The Czech upper house has voted down a proposed anti-corruption package which would have introduced the concept of a crown witness and agent provocateur. The proposal drawn up by the outgoing Social Democrat minister of the interior, Martin Pecina, was voted against by 43 senators with 25 in favour. Many also spoke against the idea of increased police use of phone tapping and tax returns to counter corruption. The proposal will now automatically fall with a new lower house having been sworn in following elections.
The Czech domestic security and counter-intelligence service, the Security
Information Service, has reported growing Russian activity in the country.
In its report on 2009, the service said Russian intelligence gathering was
stepped up and focussed in particular on the energy sector and research.
The report said the sometimes aggressive intelligence gathering used not
only the usual diplomatic cover but also the Russian community in the Czech
Republic. As well as political and business contacts attempts had been made
to foster links with academic research using students, it added.
The report includes a wider warning of attempts by business and interest groups to subvert the state administration and in particular to influence the filling of top positions and decisions concerning state-owned enterprises such as the state forestry company and Czech Airlines.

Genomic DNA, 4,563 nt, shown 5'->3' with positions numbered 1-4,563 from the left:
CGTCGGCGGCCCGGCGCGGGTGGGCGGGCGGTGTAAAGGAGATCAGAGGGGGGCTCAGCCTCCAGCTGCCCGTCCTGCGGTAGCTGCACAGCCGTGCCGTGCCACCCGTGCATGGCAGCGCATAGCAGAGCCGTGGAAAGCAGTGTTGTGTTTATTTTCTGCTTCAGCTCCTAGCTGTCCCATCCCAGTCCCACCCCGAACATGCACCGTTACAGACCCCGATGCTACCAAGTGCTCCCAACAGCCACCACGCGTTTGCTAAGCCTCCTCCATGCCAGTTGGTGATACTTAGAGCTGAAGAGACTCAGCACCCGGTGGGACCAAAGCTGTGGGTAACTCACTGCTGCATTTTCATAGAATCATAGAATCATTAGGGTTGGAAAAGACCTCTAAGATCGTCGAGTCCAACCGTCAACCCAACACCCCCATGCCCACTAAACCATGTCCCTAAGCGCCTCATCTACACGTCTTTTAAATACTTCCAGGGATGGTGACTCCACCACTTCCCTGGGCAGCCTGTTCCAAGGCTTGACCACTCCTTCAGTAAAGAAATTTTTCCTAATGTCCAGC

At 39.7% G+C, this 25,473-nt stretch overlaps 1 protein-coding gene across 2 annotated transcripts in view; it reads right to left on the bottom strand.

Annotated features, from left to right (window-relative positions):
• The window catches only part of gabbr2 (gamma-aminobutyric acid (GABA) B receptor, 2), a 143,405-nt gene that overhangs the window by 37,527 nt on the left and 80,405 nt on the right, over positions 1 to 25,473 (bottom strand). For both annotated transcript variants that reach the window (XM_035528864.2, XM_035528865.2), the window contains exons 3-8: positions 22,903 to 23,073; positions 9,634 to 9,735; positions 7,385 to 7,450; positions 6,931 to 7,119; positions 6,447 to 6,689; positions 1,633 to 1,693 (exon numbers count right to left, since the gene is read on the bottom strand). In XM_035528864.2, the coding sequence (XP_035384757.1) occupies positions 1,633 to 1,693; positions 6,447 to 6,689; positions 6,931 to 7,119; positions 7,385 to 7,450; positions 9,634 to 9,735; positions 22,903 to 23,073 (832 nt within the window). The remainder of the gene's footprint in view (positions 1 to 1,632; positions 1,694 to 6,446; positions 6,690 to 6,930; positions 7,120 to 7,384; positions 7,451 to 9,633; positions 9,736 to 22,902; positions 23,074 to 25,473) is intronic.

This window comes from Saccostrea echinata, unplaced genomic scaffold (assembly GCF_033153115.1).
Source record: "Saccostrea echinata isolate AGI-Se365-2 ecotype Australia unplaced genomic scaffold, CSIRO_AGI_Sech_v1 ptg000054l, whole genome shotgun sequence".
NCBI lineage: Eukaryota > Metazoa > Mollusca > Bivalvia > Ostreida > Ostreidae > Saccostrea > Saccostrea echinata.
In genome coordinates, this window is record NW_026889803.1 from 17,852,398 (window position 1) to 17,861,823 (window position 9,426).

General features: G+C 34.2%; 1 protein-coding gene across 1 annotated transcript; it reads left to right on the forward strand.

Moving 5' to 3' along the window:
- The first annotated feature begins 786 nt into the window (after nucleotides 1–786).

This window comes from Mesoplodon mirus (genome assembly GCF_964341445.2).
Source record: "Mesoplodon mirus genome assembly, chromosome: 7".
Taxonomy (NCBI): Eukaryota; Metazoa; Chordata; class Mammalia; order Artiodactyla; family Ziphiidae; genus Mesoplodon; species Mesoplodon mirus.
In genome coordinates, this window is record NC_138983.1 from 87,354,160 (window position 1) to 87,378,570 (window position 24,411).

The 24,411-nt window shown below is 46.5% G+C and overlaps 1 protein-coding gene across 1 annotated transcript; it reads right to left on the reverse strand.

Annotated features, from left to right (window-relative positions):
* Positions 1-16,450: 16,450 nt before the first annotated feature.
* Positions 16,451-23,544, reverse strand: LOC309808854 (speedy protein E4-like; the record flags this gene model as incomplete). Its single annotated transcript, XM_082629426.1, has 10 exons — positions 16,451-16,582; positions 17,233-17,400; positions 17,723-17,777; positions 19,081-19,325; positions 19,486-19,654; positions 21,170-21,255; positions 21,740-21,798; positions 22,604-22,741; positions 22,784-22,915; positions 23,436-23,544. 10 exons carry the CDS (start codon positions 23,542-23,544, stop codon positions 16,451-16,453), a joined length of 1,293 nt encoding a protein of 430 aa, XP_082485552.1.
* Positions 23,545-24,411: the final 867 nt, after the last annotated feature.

In ice hockey, Czech forward Tomáš Plekanec has signed a six year contract worth 30 million dollars to stay on at the Montreal Canadiens. The deal comes a week before the 27-year-old would have become a free agent. During the last season Plekanec was the top scorer with 25 goals and 45 assists. He joined the NHL club in 2001.
Leaders of the three parties seeking to form a future government have agreed not to relax existing environmental limits on mining brown coal. The agreement between negotiators from the Civic Democrats, TOP 09 and Public Affairs party was arrived at late Tuesday as they sealed an agreement on the environment and farming chapter of their negotiations. They also agreed to draw up a new energy and raw materials policy. On agriculture, the negotiators agreed to speed up the sale of state-owned land already being farmed and tighten the rules for building on green field sites.
Around 300 demonstrators blocked the busy E55 highway between Teplice and Lovosice in the north-west of the country for around 30 minutes on Wednesday. They were calling for the completion of a 16 kilometre section of the D8 motorway which has become embroiled in planning problems. As a result of delay around 12,000 heavy lorries are estimated to go through small villages such as Velemín daily. The stretch of motorway was due to be completed at the end of this year. Environmentalists won a challenge to the motorway’s completion earlier this month meaning that it probably will be completed in 2012 at the earliest and possibly not at all.